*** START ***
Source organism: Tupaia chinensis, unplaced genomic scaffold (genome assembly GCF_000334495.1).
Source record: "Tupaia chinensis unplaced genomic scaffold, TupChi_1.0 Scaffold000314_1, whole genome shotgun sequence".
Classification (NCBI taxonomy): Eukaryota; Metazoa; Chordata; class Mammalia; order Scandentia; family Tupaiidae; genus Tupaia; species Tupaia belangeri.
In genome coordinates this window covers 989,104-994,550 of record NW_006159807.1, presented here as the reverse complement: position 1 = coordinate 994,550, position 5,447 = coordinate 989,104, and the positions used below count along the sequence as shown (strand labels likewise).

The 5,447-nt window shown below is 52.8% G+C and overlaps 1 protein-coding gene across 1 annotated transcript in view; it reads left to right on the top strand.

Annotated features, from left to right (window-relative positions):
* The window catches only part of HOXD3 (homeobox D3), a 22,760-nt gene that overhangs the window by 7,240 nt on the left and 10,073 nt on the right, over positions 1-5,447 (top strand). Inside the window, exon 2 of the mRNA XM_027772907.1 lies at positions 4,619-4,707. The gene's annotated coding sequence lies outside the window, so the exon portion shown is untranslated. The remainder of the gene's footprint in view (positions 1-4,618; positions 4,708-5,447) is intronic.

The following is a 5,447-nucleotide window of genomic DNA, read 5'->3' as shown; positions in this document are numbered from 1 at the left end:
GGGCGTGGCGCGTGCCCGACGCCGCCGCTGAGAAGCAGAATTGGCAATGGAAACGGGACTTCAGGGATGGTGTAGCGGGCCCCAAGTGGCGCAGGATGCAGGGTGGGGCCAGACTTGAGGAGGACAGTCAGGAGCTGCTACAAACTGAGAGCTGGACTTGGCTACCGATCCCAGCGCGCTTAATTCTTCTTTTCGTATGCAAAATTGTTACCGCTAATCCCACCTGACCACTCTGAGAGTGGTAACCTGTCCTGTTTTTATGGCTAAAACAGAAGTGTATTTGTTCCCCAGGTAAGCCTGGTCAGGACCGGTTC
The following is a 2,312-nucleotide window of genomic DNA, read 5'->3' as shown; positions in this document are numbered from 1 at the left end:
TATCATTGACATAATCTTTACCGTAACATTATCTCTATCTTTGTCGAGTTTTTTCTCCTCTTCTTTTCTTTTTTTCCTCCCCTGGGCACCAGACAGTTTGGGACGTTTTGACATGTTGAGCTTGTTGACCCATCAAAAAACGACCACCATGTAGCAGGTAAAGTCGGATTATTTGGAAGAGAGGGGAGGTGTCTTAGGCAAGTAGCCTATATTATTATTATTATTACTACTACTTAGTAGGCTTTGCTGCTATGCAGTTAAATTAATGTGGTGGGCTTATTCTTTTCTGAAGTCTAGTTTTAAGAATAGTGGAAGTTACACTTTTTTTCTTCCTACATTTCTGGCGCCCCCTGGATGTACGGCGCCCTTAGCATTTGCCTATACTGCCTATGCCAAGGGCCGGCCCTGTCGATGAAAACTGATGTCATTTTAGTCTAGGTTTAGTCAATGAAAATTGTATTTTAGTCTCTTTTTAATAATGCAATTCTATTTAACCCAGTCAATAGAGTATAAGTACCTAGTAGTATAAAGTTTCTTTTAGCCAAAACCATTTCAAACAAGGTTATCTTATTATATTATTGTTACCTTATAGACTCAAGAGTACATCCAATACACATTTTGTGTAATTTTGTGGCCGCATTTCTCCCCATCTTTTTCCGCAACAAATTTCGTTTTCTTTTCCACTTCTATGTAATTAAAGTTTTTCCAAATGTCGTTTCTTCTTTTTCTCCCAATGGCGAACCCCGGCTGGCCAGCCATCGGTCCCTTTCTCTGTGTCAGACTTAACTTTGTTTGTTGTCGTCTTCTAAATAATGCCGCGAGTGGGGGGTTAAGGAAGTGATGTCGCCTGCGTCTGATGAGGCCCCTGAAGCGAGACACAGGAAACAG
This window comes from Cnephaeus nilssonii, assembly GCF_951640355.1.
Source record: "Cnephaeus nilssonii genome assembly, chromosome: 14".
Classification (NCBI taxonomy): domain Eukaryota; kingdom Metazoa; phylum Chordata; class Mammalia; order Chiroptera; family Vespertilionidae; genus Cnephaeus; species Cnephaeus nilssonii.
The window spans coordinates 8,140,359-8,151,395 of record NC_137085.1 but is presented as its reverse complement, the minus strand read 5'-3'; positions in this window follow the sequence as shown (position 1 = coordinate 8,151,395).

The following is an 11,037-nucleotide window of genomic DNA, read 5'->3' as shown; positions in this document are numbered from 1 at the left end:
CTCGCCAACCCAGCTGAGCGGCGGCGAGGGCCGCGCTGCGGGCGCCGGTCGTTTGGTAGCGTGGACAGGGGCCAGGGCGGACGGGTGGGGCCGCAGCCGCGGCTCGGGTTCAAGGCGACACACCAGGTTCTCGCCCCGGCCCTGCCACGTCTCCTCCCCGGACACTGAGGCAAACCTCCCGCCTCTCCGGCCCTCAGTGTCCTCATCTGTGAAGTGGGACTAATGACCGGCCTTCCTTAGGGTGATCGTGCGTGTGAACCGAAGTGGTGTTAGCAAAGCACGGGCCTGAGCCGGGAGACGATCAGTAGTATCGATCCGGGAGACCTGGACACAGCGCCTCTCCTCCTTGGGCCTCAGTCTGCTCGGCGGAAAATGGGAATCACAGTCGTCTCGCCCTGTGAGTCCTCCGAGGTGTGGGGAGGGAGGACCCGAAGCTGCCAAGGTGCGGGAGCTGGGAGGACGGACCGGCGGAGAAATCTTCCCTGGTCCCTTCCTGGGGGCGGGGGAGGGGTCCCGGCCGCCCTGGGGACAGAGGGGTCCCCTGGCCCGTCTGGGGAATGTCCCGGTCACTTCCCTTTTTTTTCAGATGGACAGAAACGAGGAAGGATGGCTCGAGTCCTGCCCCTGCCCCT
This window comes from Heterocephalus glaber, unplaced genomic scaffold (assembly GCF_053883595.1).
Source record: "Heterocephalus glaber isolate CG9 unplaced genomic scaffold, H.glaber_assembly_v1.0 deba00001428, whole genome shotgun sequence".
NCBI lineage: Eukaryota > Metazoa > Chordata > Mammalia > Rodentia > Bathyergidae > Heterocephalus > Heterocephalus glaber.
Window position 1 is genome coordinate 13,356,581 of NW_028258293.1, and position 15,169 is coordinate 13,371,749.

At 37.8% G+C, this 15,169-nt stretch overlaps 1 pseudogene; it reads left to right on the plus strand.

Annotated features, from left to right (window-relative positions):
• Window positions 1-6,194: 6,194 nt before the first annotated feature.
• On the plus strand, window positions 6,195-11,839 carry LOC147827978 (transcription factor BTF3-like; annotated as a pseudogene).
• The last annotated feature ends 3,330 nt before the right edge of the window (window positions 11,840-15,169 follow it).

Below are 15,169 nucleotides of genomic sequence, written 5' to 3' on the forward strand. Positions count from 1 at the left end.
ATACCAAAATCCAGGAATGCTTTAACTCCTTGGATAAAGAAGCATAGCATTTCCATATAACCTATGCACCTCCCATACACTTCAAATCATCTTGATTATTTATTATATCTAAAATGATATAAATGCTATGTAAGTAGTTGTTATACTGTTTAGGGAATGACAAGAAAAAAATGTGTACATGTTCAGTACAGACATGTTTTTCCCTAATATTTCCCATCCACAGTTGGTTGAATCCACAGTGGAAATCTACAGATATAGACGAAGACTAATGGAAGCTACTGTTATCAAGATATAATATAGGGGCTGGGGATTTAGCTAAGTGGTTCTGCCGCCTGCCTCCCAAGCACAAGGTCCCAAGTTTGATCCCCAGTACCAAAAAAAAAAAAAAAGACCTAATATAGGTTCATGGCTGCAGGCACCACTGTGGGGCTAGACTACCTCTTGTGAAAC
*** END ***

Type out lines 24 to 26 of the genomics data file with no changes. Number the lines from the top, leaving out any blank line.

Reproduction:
• Window positions 1-6,194: 6,194 nt before the first annotated feature.
• On the plus strand, window positions 6,195-11,839 carry LOC147827978 (transcription factor BTF3-like; annotated as a pseudogene).
• The last annotated feature ends 3,330 nt before the right edge of the window (window positions 11,840-15,169 follow it).